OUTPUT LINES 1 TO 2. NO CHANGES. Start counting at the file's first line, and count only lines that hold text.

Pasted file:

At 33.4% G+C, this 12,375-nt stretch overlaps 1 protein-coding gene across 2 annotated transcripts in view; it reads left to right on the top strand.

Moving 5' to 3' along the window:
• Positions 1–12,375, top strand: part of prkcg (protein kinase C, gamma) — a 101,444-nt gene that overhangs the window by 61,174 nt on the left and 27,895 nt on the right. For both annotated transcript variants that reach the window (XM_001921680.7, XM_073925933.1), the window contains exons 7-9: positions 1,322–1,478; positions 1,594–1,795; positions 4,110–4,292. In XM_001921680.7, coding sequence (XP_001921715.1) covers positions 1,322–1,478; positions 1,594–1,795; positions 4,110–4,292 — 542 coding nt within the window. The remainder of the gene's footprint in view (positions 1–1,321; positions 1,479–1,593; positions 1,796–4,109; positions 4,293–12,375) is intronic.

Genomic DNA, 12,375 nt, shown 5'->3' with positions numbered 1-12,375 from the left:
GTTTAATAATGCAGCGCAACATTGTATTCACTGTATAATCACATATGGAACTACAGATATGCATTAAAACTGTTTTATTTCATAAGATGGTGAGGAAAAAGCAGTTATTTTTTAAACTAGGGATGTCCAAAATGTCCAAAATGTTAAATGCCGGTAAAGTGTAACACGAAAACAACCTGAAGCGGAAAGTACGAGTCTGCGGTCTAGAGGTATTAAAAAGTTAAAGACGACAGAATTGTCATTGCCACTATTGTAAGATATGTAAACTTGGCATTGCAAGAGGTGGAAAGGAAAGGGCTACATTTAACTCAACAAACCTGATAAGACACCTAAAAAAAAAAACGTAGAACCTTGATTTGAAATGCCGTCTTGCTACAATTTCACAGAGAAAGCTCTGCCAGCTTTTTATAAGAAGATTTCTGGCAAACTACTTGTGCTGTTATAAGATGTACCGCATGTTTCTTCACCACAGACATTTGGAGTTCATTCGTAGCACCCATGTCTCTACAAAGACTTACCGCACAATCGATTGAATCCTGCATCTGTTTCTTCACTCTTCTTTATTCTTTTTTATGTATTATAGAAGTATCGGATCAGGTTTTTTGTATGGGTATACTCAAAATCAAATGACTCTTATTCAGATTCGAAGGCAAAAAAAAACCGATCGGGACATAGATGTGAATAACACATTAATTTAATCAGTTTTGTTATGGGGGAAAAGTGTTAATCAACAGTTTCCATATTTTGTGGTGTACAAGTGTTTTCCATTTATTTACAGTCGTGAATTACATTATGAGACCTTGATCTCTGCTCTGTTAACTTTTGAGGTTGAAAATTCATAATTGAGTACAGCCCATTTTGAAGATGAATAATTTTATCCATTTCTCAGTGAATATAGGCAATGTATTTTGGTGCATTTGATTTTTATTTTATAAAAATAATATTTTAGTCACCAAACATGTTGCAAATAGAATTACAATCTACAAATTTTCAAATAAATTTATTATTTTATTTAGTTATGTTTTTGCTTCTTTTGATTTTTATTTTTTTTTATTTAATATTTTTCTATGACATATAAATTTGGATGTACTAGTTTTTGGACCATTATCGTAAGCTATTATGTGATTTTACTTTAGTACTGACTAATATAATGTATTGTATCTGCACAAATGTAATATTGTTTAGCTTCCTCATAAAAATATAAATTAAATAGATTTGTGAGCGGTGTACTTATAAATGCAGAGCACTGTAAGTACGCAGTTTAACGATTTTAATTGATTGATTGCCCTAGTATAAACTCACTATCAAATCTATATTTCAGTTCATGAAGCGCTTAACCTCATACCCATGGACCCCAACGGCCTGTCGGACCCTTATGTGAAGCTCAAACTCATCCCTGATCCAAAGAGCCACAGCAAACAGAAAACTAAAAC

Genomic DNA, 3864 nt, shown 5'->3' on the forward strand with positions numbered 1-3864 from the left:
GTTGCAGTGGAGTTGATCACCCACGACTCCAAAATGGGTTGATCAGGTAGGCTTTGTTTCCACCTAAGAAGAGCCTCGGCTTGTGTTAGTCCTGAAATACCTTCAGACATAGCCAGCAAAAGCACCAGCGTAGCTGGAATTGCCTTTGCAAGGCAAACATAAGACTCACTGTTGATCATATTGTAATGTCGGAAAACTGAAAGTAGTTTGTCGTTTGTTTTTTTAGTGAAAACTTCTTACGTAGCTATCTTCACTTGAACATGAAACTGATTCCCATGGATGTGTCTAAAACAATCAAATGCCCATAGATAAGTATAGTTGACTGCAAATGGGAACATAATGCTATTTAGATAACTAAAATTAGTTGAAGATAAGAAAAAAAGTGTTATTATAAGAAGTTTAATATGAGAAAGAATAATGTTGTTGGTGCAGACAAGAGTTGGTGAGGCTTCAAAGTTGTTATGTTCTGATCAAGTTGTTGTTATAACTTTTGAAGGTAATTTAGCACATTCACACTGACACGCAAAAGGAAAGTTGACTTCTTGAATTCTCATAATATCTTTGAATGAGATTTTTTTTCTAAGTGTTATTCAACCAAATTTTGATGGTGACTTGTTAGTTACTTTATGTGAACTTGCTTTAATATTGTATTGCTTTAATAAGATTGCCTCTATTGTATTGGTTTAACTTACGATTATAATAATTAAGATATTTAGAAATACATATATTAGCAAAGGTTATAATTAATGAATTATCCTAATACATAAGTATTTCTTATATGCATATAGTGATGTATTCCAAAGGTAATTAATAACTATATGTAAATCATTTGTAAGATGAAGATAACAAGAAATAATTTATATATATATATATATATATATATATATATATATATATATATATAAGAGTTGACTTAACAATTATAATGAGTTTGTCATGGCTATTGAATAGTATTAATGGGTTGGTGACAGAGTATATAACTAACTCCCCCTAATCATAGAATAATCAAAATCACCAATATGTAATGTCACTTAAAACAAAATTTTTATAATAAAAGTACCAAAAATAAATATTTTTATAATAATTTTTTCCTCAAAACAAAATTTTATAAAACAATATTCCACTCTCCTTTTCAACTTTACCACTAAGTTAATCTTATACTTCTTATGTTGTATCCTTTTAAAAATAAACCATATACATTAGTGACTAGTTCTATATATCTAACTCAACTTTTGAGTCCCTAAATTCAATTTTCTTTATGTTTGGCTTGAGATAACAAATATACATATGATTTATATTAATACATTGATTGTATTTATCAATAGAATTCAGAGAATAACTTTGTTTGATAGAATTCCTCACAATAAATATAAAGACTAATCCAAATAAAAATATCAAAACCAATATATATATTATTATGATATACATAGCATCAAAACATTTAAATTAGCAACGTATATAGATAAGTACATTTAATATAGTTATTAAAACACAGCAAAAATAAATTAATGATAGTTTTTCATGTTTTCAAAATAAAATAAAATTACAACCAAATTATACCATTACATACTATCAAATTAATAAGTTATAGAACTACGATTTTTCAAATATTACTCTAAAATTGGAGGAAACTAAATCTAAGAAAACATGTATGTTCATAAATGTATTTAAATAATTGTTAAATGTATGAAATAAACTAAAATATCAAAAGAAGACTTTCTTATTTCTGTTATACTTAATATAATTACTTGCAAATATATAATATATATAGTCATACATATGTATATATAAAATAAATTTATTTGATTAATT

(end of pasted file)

At 33.4% G+C, this 12,375-nt stretch overlaps 1 protein-coding gene across 2 annotated transcripts in view; it reads left to right on the top strand.

Moving 5' to 3' along the window: